Empirical Analysis of Factors Affecting Income Inequality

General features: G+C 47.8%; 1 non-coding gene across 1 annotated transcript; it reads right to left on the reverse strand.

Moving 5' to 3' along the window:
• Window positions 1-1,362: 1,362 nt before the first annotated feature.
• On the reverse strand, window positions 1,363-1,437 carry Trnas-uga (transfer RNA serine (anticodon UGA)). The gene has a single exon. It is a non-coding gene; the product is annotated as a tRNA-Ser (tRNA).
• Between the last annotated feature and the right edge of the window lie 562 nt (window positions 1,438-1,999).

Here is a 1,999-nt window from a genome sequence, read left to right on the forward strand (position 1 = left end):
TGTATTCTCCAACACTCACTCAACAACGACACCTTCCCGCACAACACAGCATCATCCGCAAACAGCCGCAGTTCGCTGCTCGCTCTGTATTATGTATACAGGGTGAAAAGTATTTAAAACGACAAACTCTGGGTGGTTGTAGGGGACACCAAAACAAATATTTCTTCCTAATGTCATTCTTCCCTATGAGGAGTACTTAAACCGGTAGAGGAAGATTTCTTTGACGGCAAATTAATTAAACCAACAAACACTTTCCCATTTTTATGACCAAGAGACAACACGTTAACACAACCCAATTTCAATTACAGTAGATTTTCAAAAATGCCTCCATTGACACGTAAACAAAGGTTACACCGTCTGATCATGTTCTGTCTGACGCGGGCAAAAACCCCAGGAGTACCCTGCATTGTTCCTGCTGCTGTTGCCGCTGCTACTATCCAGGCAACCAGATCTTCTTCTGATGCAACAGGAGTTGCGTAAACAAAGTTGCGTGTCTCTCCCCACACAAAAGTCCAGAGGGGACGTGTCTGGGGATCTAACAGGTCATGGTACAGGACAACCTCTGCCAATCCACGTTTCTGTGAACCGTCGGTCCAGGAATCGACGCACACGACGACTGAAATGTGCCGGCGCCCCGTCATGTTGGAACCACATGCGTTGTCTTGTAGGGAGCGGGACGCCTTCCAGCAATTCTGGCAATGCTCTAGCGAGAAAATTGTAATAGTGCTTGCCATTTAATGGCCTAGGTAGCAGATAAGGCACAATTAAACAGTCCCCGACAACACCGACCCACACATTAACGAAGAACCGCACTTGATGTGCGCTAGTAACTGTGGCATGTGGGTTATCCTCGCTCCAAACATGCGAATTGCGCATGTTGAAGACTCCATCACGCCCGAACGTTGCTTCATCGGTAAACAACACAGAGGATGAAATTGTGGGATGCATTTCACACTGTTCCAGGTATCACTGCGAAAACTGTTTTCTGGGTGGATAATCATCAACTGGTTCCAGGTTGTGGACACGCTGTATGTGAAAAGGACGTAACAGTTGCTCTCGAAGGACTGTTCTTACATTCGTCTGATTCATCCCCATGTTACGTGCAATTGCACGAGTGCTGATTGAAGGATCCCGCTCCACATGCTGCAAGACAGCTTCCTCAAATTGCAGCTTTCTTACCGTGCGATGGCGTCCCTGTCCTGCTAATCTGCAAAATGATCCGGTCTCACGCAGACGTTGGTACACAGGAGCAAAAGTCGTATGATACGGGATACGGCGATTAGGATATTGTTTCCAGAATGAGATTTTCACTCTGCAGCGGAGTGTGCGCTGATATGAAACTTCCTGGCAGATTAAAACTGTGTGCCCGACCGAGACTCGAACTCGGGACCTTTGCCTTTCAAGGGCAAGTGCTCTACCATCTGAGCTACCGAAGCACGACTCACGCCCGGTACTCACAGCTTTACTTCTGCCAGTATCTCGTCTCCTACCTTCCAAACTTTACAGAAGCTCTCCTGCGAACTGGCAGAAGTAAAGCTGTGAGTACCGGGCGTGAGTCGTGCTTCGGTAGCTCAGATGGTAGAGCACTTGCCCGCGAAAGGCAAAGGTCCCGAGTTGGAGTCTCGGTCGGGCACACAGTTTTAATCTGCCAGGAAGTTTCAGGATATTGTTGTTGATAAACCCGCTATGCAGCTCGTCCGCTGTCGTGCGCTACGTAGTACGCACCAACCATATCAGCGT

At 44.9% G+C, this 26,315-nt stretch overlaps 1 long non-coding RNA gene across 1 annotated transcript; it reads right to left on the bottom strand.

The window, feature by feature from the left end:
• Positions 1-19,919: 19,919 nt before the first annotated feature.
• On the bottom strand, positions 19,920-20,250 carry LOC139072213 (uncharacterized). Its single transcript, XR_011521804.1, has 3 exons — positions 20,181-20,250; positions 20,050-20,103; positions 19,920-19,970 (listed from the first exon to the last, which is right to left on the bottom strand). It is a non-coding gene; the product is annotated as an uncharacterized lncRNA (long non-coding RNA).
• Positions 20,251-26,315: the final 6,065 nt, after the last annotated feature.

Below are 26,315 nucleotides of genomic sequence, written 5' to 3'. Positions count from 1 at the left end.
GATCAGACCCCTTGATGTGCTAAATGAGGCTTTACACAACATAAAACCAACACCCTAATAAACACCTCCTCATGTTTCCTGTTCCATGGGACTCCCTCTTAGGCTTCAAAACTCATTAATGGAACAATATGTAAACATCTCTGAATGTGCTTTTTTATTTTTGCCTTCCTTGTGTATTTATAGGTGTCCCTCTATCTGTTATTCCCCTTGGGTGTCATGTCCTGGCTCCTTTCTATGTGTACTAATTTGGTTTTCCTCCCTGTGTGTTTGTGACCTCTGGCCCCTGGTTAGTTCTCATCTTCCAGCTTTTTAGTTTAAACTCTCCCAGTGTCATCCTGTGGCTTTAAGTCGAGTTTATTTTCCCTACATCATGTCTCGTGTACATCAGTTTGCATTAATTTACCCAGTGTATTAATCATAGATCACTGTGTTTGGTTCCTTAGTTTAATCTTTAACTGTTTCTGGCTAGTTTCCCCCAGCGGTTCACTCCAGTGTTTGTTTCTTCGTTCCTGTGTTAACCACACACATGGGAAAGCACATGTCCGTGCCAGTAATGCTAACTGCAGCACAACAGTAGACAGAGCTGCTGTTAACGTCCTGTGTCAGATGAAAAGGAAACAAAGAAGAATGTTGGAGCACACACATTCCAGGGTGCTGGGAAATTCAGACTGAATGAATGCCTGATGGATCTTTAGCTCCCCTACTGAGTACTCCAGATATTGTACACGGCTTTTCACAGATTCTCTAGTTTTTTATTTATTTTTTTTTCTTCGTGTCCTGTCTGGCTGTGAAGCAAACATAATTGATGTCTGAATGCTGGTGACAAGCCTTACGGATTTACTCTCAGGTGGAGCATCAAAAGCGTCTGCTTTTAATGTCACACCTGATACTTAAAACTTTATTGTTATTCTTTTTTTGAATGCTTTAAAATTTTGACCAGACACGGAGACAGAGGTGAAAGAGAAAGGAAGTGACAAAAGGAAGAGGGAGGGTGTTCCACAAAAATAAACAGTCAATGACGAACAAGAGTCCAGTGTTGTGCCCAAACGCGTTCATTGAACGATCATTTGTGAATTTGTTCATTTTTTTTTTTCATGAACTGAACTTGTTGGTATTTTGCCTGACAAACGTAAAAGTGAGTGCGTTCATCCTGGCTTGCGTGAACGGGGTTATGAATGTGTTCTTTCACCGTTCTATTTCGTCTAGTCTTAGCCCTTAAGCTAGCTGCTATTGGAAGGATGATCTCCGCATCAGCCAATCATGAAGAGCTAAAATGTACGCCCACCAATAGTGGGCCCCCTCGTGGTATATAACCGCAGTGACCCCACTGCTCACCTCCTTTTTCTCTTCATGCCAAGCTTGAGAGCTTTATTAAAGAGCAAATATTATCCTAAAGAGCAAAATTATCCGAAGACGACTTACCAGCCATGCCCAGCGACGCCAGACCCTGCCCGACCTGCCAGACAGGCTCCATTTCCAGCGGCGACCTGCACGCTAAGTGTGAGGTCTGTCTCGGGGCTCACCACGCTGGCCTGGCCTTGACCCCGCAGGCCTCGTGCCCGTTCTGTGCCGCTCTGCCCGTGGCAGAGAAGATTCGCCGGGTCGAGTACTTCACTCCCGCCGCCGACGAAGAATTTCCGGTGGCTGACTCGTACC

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This paper empirically analyses the factors affecting income inequality in 15 developed and developing economies over the period of 1996 to 2010. Evidence from a panel dataset using an OLS regression confirms the presence of the Kuznets’ inverted-U hypothesis for developed economies, indicating that there is a negative relationship between income per capita and income inequality. The relationship between the growth rate and income inequality, is also found to be negative. In relation to education, the paper finds a significant negative relationship between the education enrolment rate and income inequality, where the effect is greater in developing economies. Furthermore, the effects of government expenditure and trade on inequality are found to be insignificant for developing economies. The determinants of income inequality varying from developed to developing countries, have intrigued economists over the decades, initiating them to conduct several studies on the topic. This paper examines the determinants of income inequality over a 15 year period between 1996 to 2010 in two specific regions; developed economies from Europe and developing economies with majority of them consisting of South American countries. This paper will cross-compare findings to distinguish correlations and differences between the two sets of countries. As a result, this study will incorporate the Gini coefficient as the dependent variable. The purpose of using this measure is to determine the levels of income inequality between the two cohorts discussed above. Prior studies look into health and income inequality and use the Gini coefficient concentration index; this is evident in (Podder, 1995). The main determinants of income inequality are GDP per capit... ... middle of paper ... ...lity when GDP per capita is higher than $2000. Barro’s paper also supported the Kuznets curve when looked across countries and over time, stating that it was a ‘clear empirical regularity’ that inequality decreases in the long run. Other studies challenged the idea that inequality has a negative relationship with economic growth, notably the likes of Forbes (2000), who found a strong positive relation between the two variables. He used a panel data approach, focusing on 45 countries over a period of 30 years. Forbes’ study highlighted that in the short and medium run, an increase in income inequality had a strong positive effect on economic growth, thus increasing the gap between rich and poor individuals. However, he stated that due to insufficient long run data at the time of researching the paper, he was only able to focus on a short and medium term timescale.
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